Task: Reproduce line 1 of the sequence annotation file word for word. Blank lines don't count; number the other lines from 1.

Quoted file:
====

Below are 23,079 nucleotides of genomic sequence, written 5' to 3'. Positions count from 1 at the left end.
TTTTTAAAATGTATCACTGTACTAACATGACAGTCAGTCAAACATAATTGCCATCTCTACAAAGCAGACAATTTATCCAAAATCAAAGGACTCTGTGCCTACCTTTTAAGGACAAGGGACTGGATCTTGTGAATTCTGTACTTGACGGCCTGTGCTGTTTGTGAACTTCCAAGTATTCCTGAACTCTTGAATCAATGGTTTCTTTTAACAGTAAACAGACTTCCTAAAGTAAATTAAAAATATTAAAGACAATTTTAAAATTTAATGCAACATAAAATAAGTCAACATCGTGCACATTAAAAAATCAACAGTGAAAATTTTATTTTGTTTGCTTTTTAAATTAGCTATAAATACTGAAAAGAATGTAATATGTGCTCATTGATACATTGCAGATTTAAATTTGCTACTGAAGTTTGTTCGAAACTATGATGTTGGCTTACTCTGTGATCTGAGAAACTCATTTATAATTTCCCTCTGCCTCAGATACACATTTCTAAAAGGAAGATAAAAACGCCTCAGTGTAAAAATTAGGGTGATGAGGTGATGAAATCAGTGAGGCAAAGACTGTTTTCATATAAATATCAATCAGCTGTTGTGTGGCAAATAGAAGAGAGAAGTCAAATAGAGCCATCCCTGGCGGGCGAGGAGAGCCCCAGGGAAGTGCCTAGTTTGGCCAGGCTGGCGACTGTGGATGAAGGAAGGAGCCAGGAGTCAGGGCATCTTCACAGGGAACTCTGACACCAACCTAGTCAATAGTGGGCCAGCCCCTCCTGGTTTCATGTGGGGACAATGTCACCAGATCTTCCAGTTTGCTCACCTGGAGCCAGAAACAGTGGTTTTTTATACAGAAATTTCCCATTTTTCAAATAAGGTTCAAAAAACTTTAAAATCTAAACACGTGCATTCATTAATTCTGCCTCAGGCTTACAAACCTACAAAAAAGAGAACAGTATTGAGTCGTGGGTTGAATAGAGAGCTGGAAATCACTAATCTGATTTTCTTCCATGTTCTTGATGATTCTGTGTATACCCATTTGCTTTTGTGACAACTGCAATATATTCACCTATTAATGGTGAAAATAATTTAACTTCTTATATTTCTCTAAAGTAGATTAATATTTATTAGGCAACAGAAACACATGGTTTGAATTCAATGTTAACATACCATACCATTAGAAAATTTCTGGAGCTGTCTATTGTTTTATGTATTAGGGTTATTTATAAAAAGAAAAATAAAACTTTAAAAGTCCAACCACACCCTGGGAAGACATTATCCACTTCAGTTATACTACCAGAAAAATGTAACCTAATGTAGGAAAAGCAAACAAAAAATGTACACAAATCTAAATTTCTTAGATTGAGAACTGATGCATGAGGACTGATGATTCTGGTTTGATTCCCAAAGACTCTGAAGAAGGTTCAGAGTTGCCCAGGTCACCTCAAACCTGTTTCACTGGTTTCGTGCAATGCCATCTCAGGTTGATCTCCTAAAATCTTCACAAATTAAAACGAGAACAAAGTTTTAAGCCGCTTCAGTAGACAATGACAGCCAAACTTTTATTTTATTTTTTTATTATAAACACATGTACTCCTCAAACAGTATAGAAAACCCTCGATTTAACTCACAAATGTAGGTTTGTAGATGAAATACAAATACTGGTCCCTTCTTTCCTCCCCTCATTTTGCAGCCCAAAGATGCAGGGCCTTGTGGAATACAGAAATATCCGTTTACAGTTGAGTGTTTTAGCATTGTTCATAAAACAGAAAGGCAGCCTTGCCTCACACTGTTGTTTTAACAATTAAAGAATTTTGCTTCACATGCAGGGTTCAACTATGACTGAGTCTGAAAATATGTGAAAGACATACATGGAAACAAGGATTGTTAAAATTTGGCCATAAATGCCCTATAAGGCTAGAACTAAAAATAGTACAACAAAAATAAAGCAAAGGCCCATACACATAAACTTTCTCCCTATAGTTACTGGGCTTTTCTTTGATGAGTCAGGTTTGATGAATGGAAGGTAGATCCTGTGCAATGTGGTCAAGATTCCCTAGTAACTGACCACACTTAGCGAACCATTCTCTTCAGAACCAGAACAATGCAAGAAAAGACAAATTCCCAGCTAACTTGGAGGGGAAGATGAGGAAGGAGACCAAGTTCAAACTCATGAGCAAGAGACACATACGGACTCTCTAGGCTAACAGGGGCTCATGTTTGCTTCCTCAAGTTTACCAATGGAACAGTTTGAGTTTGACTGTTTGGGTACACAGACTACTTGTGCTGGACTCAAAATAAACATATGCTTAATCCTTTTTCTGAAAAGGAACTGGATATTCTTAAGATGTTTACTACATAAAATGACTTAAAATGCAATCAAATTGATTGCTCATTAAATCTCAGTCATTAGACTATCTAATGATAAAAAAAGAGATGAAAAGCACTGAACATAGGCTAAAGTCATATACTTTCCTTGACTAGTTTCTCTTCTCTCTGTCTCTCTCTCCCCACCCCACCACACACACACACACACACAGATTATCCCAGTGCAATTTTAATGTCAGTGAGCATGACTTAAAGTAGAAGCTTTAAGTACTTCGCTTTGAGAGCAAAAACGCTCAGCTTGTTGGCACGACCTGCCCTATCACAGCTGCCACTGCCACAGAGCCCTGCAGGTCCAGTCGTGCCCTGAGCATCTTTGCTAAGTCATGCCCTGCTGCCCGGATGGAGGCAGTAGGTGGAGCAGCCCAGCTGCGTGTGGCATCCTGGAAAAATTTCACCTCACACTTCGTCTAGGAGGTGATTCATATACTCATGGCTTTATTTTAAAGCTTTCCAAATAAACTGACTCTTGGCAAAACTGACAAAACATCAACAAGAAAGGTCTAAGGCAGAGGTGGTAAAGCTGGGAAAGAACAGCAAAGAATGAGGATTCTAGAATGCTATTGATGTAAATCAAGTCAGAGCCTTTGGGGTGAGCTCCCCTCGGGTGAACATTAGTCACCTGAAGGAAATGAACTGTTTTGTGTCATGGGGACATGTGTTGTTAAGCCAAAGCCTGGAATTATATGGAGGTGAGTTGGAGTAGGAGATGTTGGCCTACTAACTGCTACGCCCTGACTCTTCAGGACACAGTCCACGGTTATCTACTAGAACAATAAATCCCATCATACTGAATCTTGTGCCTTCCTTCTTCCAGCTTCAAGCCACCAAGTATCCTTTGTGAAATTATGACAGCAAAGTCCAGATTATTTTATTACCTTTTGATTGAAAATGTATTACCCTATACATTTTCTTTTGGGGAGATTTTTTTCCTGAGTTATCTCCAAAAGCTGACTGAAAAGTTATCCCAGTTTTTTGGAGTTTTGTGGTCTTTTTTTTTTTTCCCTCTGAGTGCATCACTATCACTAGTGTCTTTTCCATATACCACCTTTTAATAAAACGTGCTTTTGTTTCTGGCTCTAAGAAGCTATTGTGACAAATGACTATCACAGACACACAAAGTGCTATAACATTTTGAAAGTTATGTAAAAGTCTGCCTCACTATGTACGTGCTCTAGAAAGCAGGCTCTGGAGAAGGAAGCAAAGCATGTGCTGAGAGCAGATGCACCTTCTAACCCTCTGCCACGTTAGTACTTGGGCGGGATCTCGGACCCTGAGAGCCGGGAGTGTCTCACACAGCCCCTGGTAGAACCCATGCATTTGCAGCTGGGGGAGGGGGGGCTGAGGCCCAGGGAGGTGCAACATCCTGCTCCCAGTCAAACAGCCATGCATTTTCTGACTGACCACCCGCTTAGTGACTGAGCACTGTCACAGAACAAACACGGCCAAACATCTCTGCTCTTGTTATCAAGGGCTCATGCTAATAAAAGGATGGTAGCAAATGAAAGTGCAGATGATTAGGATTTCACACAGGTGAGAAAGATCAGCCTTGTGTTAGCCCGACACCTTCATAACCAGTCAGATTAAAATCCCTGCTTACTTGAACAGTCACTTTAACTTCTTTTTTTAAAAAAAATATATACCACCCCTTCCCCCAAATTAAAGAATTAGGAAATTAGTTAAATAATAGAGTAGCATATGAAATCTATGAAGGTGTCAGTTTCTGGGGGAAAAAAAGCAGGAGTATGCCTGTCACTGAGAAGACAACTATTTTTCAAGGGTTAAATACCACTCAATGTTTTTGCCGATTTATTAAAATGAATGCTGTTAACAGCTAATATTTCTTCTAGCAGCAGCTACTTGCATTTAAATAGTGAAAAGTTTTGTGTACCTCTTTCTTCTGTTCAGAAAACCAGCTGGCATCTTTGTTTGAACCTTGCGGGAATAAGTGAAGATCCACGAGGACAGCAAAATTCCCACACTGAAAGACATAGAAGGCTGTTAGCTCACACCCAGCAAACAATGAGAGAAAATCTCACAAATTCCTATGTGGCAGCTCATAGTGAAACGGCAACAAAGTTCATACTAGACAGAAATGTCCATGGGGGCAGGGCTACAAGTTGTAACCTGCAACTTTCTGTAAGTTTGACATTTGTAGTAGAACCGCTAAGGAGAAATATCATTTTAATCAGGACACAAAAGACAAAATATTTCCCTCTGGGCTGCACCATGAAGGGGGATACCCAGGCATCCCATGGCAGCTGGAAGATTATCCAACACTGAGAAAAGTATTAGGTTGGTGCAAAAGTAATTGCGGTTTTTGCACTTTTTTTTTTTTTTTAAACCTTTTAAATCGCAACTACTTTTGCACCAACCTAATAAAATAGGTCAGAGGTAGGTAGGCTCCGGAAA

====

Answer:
Below are 23,079 nucleotides of genomic sequence, written 5' to 3'. Positions count from 1 at the left end.